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  • Language in Social and Cultural Context

    Michael Silverstein

    Language contextualized as social action and as a medium of cultural knowledge and value.  The semiotics of 'interaction ritual' (Goffman): How "what one says" projects as "what one comes to have done" in discursive interaction.  Denotation and the pragmatics of language: indexicality in the entextualization/contextualization process.  The specifically socio-cultural component of "knowledge of language" and the sociolinguistic division of denotational labor.  Heteroglossia (Bakhtin) and language variation: semiotic processes of enregisterment in relation to sociolinguistic variation.  Cultu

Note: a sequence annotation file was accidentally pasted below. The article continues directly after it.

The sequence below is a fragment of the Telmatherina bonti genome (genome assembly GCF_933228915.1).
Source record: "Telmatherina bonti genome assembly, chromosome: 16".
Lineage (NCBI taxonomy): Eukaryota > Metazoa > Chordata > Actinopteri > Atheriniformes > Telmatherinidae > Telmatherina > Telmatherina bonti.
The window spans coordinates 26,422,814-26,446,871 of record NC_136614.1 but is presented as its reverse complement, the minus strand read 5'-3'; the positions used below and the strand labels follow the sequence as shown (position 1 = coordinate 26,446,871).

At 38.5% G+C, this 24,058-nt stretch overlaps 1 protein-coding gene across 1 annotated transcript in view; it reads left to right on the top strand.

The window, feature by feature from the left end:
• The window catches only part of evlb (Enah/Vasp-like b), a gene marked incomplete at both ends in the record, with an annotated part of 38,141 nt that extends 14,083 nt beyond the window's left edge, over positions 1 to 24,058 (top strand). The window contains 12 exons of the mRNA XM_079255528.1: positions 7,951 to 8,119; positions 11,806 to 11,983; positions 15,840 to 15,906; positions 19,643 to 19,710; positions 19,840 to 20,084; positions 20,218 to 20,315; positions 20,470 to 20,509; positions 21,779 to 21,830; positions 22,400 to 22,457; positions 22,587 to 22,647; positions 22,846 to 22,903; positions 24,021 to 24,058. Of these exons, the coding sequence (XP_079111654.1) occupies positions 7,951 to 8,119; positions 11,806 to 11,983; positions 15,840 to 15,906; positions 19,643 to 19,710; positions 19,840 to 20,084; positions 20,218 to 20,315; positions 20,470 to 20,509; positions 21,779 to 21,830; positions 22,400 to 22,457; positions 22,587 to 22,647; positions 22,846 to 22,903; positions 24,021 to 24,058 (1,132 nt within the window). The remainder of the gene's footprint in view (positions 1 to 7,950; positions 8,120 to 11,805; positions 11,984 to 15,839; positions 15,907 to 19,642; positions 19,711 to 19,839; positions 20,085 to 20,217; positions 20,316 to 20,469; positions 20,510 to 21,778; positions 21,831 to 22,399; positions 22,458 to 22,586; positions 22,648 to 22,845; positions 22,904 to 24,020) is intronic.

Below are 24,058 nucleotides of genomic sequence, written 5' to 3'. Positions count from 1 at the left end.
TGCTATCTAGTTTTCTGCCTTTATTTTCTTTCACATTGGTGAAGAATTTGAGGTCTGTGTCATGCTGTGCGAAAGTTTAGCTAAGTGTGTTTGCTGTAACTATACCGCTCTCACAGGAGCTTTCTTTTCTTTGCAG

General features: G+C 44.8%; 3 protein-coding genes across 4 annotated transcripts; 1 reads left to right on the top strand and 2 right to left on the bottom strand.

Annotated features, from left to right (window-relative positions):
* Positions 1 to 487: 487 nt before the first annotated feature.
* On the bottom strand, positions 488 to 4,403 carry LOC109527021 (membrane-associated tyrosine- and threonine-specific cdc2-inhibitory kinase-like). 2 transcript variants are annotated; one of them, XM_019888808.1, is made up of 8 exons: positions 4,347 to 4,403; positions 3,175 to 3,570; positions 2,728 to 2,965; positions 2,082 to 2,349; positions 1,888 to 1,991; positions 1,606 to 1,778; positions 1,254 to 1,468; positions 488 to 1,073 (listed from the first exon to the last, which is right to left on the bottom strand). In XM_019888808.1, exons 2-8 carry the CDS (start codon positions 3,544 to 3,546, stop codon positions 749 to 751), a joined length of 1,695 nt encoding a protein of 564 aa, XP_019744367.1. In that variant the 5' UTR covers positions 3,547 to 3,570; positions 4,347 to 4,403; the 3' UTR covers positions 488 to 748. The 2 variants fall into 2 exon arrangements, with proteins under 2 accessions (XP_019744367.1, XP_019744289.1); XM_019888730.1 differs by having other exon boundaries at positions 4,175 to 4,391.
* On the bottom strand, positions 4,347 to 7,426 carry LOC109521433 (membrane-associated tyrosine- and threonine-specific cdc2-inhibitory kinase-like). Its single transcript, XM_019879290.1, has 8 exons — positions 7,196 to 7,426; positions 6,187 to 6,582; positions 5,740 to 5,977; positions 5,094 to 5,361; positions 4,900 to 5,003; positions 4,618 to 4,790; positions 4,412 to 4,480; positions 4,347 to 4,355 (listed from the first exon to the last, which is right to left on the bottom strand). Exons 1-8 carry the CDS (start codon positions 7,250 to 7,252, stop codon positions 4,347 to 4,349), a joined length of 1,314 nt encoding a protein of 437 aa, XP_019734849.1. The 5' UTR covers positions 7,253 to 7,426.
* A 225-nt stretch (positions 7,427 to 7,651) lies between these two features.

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  • Language Variation and Thought

    John Lucy

    This course explores research on the significance of language variation in shaping thought.  The first unit of the course provides introduces historical and conceptual perspectives on the relation of language and reality that continue to shape our understanding of language variation and surveys early work in anthropology (Boas, Sapir, Whorf) and psychology (Brown, Lenneberg, Carroll) linking language variation to thought.

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  • Language, Gender and Sexuality

    Rusty Barrett